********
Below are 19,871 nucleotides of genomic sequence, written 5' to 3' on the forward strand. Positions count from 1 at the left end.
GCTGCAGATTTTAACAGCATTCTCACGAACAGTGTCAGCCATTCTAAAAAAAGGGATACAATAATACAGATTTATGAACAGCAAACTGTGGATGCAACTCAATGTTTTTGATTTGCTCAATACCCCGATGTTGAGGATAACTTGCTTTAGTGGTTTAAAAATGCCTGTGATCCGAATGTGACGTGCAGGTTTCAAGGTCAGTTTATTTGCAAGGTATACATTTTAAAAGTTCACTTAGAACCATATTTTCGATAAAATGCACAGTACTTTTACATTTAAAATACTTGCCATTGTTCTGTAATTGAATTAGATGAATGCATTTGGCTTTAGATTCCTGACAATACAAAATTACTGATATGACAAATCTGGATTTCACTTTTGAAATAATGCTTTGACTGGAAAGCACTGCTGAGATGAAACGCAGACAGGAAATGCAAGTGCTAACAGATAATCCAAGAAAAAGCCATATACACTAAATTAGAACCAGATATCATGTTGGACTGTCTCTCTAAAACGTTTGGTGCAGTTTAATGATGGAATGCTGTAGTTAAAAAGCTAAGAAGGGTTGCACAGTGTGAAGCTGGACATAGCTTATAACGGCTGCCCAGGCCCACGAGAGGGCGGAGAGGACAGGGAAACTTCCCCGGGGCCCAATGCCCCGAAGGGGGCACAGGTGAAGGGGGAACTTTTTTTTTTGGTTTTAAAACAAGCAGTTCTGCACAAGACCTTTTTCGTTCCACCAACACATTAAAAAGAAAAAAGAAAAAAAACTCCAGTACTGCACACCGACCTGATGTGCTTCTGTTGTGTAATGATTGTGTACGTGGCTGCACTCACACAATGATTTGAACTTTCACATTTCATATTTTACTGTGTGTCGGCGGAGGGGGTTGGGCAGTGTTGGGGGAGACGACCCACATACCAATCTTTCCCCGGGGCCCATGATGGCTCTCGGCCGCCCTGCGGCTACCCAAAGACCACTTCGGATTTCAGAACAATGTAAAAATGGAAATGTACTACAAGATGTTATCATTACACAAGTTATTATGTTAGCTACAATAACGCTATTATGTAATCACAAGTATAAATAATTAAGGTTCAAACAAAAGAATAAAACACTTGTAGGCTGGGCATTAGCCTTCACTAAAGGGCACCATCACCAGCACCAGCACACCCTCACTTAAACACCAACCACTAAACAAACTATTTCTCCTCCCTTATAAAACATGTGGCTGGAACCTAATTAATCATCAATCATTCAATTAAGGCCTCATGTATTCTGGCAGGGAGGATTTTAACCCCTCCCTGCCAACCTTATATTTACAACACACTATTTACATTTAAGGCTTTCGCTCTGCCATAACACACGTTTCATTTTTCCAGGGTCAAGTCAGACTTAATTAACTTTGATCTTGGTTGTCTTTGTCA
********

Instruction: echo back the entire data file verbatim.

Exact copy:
Below are 19,871 nucleotides of genomic sequence, written 5' to 3' on the forward strand. Positions count from 1 at the left end.
GCTGCAGATTTTAACAGCATTCTCACGAACAGTGTCAGCCATTCTAAAAAAAGGGATACAATAATACAGATTTATGAACAGCAAACTGTGGATGCAACTCAATGTTTTTGATTTGCTCAATACCCCGATGTTGAGGATAACTTGCTTTAGTGGTTTAAAAATGCCTGTGATCCGAATGTGACGTGCAGGTTTCAAGGTCAGTTTATTTGCAAGGTATACATTTTAAAAGTTCACTTAGAACCATATTTTCGATAAAATGCACAGTACTTTTACATTTAAAATACTTGCCATTGTTCTGTAATTGAATTAGATGAATGCATTTGGCTTTAGATTCCTGACAATACAAAATTACTGATATGACAAATCTGGATTTCACTTTTGAAATAATGCTTTGACTGGAAAGCACTGCTGAGATGAAACGCAGACAGGAAATGCAAGTGCTAACAGATAATCCAAGAAAAAGCCATATACACTAAATTAGAACCAGATATCATGTTGGACTGTCTCTCTAAAACGTTTGGTGCAGTTTAATGATGGAATGCTGTAGTTAAAAAGCTAAGAAGGGTTGCACAGTGTGAAGCTGGACATAGCTTATAACGGCTGCCCAGGCCCACGAGAGGGCGGAGAGGACAGGGAAACTTCCCCGGGGCCCAATGCCCCGAAGGGGGCACAGGTGAAGGGGGAACTTTTTTTTTTGGTTTTAAAACAAGCAGTTCTGCACAAGACCTTTTTCGTTCCACCAACACATTAAAAAGAAAAAAGAAAAAAAACTCCAGTACTGCACACCGACCTGATGTGCTTCTGTTGTGTAATGATTGTGTACGTGGCTGCACTCACACAATGATTTGAACTTTCACATTTCATATTTTACTGTGTGTCGGCGGAGGGGGTTGGGCAGTGTTGGGGGAGACGACCCACATACCAATCTTTCCCCGGGGCCCATGATGGCTCTCGGCCGCCCTGCGGCTACCCAAAGACCACTTCGGATTTCAGAACAATGTAAAAATGGAAATGTACTACAAGATGTTATCATTACACAAGTTATTATGTTAGCTACAATAACGCTATTATGTAATCACAAGTATAAATAATTAAGGTTCAAACAAAAGAATAAAACACTTGTAGGCTGGGCATTAGCCTTCACTAAAGGGCACCATCACCAGCACCAGCACACCCTCACTTAAACACCAACCACTAAACAAACTATTTCTCCTCCCTTATAAAACATGTGGCTGGAACCTAATTAATCATCAATCATTCAATTAAGGCCTCATGTATTCTGGCAGGGAGGATTTTAACCCCTCCCTGCCAACCTTATATTTACAACACACTATTTACATTTAAGGCTTTCGCTCTGCCATAACACACGTTTCATTTTTCCAGGGTCAAGTCAGACTTAATTAACTTTGATCTTGGTTGTCTTTGTCA